To No-Shows in California
While showrooming is a relatively modern problem for retailers, restaurants have been dealing with ‘no-shows’ for years. What’s changed is that social media has given restaurants the platform to ‘name and shame’ the people who cost them money by not keeping their reservations.
Frustrated at having to turn away guests because empty tables were being kept for people who had didn’t turn up as anticipated, Noah Ellis, the owner of Vietnamese fusion restaurant Red Medicine took full advantage of this opportunity. He took to Twitter, and under the guise of explaining why restaurants often overbook, proceeded to name all of the people who had recently no-showed at his establishment.
His annoyance is understandable, but there are a number of reasons why this is a bad idea.
Primarily, because like Celiac Supplies charging people for entry to their shop, it won’t solve the problem plaguing the business.
On one hand, people may not care about being named, which completely negates the impact of his actions. Worse still, potential diners may be so worried at being called out if they can’t make their appointment that they decide to book elsewhere to reduce the risk of embarrassment.
People are pretty quick at finding solutions to challenges, and Ellis’ approach could be easily circumvented by booking under a false name.
It could also backfire. What if perversely, being named and shamed became a ‘badge of honour’? Or Red Medicine found itself targeted by pranksters who reserve tables under a friend’s name? Both of which would exacerbate, rather than solve, the problem of no-shows.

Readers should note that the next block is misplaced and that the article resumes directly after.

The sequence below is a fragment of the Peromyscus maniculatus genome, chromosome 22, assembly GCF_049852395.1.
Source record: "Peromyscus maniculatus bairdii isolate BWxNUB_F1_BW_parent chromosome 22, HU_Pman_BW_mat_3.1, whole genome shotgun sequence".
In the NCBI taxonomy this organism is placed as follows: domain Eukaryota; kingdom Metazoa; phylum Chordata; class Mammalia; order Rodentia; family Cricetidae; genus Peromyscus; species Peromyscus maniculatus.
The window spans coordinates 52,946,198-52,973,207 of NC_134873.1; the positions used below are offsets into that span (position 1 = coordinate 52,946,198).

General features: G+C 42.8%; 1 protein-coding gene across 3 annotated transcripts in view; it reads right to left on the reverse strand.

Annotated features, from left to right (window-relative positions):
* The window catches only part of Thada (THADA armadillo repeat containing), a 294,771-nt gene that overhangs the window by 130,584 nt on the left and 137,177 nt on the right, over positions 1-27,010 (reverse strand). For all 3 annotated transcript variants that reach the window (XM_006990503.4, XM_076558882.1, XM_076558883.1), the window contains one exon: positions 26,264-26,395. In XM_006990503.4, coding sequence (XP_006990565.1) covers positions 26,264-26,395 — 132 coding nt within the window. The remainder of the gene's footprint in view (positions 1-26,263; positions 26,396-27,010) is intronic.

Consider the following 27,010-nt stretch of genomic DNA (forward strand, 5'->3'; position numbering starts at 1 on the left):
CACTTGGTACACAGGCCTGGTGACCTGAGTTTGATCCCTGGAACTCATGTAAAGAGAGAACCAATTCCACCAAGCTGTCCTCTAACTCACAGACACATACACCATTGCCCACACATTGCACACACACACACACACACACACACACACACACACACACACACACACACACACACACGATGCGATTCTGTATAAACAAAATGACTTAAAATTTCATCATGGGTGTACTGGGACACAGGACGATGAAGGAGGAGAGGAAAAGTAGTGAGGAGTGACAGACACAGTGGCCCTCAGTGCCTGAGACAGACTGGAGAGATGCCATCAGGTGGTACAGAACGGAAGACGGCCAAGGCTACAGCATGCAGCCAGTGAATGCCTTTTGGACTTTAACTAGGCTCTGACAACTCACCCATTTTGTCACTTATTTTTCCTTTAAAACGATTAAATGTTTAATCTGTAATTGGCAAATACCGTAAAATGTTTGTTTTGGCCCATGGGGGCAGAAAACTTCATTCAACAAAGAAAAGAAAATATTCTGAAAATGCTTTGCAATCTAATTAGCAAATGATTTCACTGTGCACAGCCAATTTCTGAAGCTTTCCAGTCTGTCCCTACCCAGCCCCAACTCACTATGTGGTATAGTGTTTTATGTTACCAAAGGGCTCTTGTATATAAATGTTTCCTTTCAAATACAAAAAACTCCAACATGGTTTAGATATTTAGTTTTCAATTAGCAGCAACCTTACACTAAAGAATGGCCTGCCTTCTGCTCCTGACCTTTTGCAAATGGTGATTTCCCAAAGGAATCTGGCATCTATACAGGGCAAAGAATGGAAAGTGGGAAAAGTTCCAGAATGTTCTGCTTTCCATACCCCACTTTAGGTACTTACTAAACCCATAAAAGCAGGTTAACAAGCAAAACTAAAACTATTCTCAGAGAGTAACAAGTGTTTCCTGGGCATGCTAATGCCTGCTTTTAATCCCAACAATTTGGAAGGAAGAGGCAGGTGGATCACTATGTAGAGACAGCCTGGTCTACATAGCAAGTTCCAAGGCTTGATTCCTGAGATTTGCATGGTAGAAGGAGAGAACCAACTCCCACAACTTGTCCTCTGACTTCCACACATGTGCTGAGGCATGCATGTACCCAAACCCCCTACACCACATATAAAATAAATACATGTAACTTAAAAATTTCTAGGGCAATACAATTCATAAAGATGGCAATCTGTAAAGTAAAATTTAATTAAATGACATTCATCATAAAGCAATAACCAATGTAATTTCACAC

And if a regular visitor fails to turn up, do you risk alienating them too with an angry Tweet?
Adopting such a confrontational approach is fraught with danger. Red Medicine isn’t alone in suffering from no-shows, and as this Wall Street Journal article demonstrates, many different solutions have been implemented to deal with them. The number of hoops a prospective diner is prepared to jump through in order to make a reservation will depend on how desirable the restaurant is.
It may be that no-shows are something that can’t be eliminated, and so the challenge becomes to minimise the consequences that they have on business. Looking at the problem this way, we can see why Ellis’s approach won’t solve the problem. He’s engaging with people AFTER they’ve cost him business.
If Red Medicine is so popular with walk-in trade, then limiting the number of tables available for reservations, particularly to new people or those with a history of no-shows would help reduce the impact on business. Similarly, releasing tables that aren’t taken within 15 minutes of their reservation time would allow them to be given to people turning up without a booking.
Sometimes the human touch works too. Rather than ranting after the event or imposing a system or barriers, simply ringing people on the day to confirm their reservation could help identify whether or not they were going to turn up on time.
Perversely, the publicity generated by both businesses could see a short term increase in interest. Their challenge now is to adopt policies that will remove any barriers that could prevent these new shoppers becoming loyal customers.
Let’s hope they identify it.